Computer Vision for the Optimization of Laser Powder Bed Fusion Analysis

Hello there! My name is Lyon Zhang, and I am a rising junior studying Computer Science at Northwestern. This summer I am working with Jakob Elias on a variety of projects with a broad goal of using networking and artificial intelligence techniques to automate visual analysis of varying manufacturing methods. The most extensive and ambitious of these is Laser Powder Bed Fusion, a 3D printing technique using a thin layer of metallic powder.

As a short summary, Laser Powder Bed Fusion (LPBF) is an additive manufacturing technique that uses a laser beam to melt a thin layer of metallic powders through to the base below. This method is tremendously useful, similar to other 3D printing techniques, because of its ability to facilitate the automated production of geometrically complex and minuscule parts. However, the high energy of the laser, scattered nature of the powder bed, and dynamic heating and cooling patterns result in a chaotic process that easily form defects in defect-sensitive components. For a more detailed overview of LPBF, see Erkin Oto’s post below.

The current method of analyzing defects (specifically, keyhole porosity as explained by Erkin) is simple manual inspection of X-Ray images. Once deformities have been spotted, a researcher must personally sync the X-Ray frame up with its corresponding infrared data. Like any analytical process that involves human judgment, this method is time consuming and somewhat prone to errors, even for the best researchers.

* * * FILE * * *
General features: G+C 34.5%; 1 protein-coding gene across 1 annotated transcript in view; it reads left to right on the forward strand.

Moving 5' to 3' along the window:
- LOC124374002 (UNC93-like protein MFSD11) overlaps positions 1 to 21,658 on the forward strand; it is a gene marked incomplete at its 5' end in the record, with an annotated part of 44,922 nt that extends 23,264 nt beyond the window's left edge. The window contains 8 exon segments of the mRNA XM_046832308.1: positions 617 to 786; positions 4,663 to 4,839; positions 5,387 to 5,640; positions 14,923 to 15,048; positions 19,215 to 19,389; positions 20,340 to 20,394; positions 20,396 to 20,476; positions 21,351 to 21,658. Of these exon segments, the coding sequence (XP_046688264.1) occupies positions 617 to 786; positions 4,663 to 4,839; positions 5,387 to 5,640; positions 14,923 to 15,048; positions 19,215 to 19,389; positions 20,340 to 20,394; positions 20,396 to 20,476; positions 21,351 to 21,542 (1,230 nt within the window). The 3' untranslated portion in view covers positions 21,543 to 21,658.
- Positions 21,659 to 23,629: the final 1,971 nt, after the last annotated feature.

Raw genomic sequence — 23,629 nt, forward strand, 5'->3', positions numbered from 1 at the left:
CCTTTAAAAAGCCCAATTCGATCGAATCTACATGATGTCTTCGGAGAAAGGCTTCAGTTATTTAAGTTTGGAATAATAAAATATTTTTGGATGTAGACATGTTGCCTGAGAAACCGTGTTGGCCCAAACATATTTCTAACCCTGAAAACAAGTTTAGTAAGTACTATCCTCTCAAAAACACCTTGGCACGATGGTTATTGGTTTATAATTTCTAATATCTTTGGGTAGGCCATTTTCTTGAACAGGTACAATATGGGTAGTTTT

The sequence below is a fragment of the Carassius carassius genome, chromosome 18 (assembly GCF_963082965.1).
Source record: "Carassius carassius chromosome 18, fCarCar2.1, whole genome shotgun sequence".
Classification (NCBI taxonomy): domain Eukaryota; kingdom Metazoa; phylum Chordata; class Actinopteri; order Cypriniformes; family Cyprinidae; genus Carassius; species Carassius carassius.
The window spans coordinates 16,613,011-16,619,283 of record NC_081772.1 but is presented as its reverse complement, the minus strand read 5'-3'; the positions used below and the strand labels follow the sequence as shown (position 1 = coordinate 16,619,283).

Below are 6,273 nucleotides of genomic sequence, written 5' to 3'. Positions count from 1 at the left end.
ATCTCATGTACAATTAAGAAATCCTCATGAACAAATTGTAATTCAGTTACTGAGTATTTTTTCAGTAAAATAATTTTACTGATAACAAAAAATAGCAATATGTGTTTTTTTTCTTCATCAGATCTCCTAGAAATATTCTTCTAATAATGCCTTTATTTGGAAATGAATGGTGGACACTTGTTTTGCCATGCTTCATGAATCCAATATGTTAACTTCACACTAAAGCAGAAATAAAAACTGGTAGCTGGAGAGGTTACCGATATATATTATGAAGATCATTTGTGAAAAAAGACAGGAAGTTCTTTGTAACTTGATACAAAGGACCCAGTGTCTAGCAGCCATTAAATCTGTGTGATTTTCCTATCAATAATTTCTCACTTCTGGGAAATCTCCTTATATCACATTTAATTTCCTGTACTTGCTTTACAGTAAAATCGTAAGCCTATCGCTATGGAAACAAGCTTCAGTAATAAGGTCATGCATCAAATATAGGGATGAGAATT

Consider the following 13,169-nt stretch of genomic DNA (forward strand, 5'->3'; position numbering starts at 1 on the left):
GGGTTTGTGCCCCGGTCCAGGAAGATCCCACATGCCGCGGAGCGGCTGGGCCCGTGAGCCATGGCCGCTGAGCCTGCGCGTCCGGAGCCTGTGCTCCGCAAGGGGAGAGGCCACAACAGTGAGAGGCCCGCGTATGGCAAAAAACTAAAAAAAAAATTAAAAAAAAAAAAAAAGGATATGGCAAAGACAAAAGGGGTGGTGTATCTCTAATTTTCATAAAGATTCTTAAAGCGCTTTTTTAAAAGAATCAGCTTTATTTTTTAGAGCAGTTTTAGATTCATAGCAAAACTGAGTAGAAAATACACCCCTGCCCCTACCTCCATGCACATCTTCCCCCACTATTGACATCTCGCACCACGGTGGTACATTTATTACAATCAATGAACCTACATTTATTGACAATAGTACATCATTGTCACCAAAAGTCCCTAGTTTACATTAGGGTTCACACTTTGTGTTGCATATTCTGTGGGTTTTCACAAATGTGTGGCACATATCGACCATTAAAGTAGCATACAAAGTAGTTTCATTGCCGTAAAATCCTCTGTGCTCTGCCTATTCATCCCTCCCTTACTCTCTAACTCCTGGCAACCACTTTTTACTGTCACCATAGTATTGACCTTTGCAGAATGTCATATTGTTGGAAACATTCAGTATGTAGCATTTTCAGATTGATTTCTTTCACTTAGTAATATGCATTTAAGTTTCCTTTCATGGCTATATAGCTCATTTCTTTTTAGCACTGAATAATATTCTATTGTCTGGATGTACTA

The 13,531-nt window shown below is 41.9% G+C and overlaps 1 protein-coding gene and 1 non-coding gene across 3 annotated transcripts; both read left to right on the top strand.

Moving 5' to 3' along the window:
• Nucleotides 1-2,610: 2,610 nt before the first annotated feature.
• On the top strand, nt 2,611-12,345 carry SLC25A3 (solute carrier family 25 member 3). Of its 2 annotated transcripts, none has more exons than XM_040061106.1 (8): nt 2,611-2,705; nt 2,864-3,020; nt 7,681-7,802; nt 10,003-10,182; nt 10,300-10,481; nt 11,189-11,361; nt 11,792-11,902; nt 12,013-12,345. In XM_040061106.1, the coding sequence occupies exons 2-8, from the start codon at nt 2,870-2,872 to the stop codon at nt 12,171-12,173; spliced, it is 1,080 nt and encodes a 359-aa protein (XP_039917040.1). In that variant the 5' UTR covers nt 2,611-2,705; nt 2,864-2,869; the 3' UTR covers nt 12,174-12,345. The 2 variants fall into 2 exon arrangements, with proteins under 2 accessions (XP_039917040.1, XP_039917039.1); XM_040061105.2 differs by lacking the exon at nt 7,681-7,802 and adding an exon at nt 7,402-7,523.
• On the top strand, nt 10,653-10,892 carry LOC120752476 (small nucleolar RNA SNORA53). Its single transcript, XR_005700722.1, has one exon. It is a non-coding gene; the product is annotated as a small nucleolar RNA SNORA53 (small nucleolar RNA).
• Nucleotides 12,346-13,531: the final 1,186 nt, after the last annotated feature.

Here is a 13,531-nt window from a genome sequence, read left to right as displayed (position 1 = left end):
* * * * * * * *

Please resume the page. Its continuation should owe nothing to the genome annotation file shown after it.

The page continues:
Thus, the first step was to create a tool that could assist with immediate research needs, by providing fast, locally stored data, synced images with informational charts, and dynamic control over the area of interest:

Figure 1: Demo interface with fast data pulling and pixel-precise control

One flaw with the above interface is that the infrared values do not inherently contain accurate temperature values, and thus these must be computed manually. In the interface, we are using a pre-set scale that is not necessarily accurate, but is still useful for visualization. However, for precise research on LPBF, exact temperature data is needed to gauge the physical properties of the materials used.